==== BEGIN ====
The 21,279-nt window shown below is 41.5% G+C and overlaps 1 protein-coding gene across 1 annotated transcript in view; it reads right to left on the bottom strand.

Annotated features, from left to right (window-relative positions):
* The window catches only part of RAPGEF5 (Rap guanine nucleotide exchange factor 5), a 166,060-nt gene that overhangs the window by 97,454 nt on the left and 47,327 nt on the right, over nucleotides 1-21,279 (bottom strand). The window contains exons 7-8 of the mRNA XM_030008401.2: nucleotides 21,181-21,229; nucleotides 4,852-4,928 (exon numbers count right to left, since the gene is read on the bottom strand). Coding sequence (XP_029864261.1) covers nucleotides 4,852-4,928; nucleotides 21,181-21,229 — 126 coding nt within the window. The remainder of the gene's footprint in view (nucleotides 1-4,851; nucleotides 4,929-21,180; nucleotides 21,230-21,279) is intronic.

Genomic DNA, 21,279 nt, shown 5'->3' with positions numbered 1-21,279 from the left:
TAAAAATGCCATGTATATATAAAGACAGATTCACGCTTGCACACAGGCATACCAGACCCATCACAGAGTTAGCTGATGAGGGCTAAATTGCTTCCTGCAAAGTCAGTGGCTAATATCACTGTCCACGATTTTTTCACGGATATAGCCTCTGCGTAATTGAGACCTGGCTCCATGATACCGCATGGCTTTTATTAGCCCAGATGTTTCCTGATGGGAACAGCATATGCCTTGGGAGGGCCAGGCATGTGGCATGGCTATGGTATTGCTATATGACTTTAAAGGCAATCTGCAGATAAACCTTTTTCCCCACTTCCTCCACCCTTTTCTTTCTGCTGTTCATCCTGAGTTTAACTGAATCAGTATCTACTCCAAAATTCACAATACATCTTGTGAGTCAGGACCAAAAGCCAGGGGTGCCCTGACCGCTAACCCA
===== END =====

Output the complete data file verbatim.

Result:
The 21,279-nt window shown below is 41.5% G+C and overlaps 1 protein-coding gene across 1 annotated transcript in view; it reads right to left on the bottom strand.

Annotated features, from left to right (window-relative positions):
* The window catches only part of RAPGEF5 (Rap guanine nucleotide exchange factor 5), a 166,060-nt gene that overhangs the window by 97,454 nt on the left and 47,327 nt on the right, over nucleotides 1-21,279 (bottom strand). The window contains exons 7-8 of the mRNA XM_030008401.2: nucleotides 21,181-21,229; nucleotides 4,852-4,928 (exon numbers count right to left, since the gene is read on the bottom strand). Coding sequence (XP_029864261.1) covers nucleotides 4,852-4,928; nucleotides 21,181-21,229 — 126 coding nt within the window. The remainder of the gene's footprint in view (nucleotides 1-4,851; nucleotides 4,929-21,180; nucleotides 21,230-21,279) is intronic.

Genomic DNA, 21,279 nt, shown 5'->3' with positions numbered 1-21,279 from the left:
TAAAAATGCCATGTATATATAAAGACAGATTCACGCTTGCACACAGGCATACCAGACCCATCACAGAGTTAGCTGATGAGGGCTAAATTGCTTCCTGCAAAGTCAGTGGCTAATATCACTGTCCACGATTTTTTCACGGATATAGCCTCTGCGTAATTGAGACCTGGCTCCATGATACCGCATGGCTTTTATTAGCCCAGATGTTTCCTGATGGGAACAGCATATGCCTTGGGAGGGCCAGGCATGTGGCATGGCTATGGTATTGCTATATGACTTTAAAGGCAATCTGCAGATAAACCTTTTTCCCCACTTCCTCCACCCTTTTCTTTCTGCTGTTCATCCTGAGTTTAACTGAATCAGTATCTACTCCAAAATTCACAATACATCTTGTGAGTCAGGACCAAAAGCCAGGGGTGCCCTGACCGCTAACCCA